At 50 km from Brussels and 100 km from Lille, in the province of Hainaut, Charleroi is the largest city in Wallonia, and is Belgium's third largest city. Gateway to the Ardennes, Charleroi was once the capital of the Black Country, which specialised in the production of coal, steel and glass. Today the capital of the comic book is a cosmopolitan place, full of history and Art Nouveau treasures.

Classicism and Art Nouveau go well together, as you'll see on the façade of the Hotel de Ville and Belfry in Charleroi. Designed by architects Joseph André and Jules Cézar, its Unesco-listed belfry is 70 metres (230 feet) tall. Listen out for the bells: every hour the 47 bells of the carillon sound the tune of the song "Pays de Charleroi, c'est toi que je préfère " (Charleroi country, you're my favourite"). In its sumptuous interior the Hôtel de Ville houses the Jules Desrée Museum and the Charleroi Museum of Fine Arts, where you'll see Magritte left his mark on the city.

A ten minute walk away, the Museum of Photography in Mont-sur-Marchienne is one of the most important in Europe. Discover this exceptional testimony to the history of photography through the ages.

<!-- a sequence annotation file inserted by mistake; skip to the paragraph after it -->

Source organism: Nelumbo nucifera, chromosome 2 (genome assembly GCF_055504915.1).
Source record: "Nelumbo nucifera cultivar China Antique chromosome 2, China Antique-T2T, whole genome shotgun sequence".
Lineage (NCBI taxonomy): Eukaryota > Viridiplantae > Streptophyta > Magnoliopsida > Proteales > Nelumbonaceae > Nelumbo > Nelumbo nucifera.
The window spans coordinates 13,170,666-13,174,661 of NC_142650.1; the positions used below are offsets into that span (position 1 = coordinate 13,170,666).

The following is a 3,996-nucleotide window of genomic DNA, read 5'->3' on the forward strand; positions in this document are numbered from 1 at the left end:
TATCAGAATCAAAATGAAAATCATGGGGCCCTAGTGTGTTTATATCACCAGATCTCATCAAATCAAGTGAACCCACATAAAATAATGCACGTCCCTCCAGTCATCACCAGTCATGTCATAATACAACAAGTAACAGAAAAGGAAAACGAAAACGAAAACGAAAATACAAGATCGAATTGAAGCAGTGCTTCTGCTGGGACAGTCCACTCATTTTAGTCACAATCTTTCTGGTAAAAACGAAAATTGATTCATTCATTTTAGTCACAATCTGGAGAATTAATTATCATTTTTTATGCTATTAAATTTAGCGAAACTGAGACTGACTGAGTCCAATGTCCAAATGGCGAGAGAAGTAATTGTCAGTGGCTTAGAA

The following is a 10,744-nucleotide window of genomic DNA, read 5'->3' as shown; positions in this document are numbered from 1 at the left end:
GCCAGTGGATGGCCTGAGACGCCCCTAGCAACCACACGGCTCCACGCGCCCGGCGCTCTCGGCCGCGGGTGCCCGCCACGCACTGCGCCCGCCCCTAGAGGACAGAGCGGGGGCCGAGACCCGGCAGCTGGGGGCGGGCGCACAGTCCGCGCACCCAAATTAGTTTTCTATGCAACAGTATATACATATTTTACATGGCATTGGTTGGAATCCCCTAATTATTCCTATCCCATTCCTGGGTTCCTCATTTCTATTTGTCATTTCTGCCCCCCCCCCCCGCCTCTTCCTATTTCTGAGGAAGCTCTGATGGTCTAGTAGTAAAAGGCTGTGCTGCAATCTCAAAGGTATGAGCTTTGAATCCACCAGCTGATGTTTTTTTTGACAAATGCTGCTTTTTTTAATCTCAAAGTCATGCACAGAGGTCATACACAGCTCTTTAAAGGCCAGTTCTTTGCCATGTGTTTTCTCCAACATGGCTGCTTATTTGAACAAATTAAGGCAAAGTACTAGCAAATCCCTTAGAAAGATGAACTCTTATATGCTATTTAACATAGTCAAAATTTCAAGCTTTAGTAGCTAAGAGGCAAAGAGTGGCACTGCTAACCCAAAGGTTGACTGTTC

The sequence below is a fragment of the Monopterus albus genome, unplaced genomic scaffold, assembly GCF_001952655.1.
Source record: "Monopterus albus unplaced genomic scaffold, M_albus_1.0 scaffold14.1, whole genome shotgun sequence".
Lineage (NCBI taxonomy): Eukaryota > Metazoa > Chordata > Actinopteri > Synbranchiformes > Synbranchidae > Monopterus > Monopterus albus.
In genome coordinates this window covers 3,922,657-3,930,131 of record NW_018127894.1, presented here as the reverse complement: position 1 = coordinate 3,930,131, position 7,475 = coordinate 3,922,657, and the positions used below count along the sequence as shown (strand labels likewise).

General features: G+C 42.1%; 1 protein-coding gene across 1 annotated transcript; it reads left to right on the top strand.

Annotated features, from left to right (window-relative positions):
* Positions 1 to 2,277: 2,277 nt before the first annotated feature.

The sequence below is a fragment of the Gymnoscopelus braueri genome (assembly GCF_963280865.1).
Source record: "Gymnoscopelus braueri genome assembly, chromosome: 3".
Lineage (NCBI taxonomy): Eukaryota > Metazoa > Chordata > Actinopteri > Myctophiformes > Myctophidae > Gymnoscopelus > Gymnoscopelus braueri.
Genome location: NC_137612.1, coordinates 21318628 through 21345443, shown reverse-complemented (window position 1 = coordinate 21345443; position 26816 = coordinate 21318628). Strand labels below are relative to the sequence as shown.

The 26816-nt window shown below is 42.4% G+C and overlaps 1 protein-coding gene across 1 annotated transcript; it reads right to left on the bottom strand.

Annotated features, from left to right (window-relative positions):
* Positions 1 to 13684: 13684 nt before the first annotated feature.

You'll find the fascinating collections of both the Museum of Glass and the Museum of Industry on the Bois du Cazier site in Marcinelle, which is where the mining disaster of 1956 happened. Get to the heart of Charleroi's industrial past with a visit to one of these museums in Charleroi.

The city hosts several festivals, including the OpenFields Festival, which combines electronic music and an appreciation of nature, with 40-odd open air concerts.

Charleroi is of course the city of the bande dessinée, or comic strip, and it was publisher Depuis who launched some of Belgium's most famous 2-dimensional characters: Spirou, the Smurfs, Cédric, Kid Paddle, Buck Danny and Largo Winch, to name but a few. These characters make up part of the city's cultural landscape, and in fact you may see Spirou and Fantasio, Lucky Luke, Boulle and Bill popping up all over the city, larger than life, as statues. Children and adults will enjoy seeking out these creations, and if you are ever lost, just ask which way the statue of Marsupilami and you'll find yourself back in the city centre.

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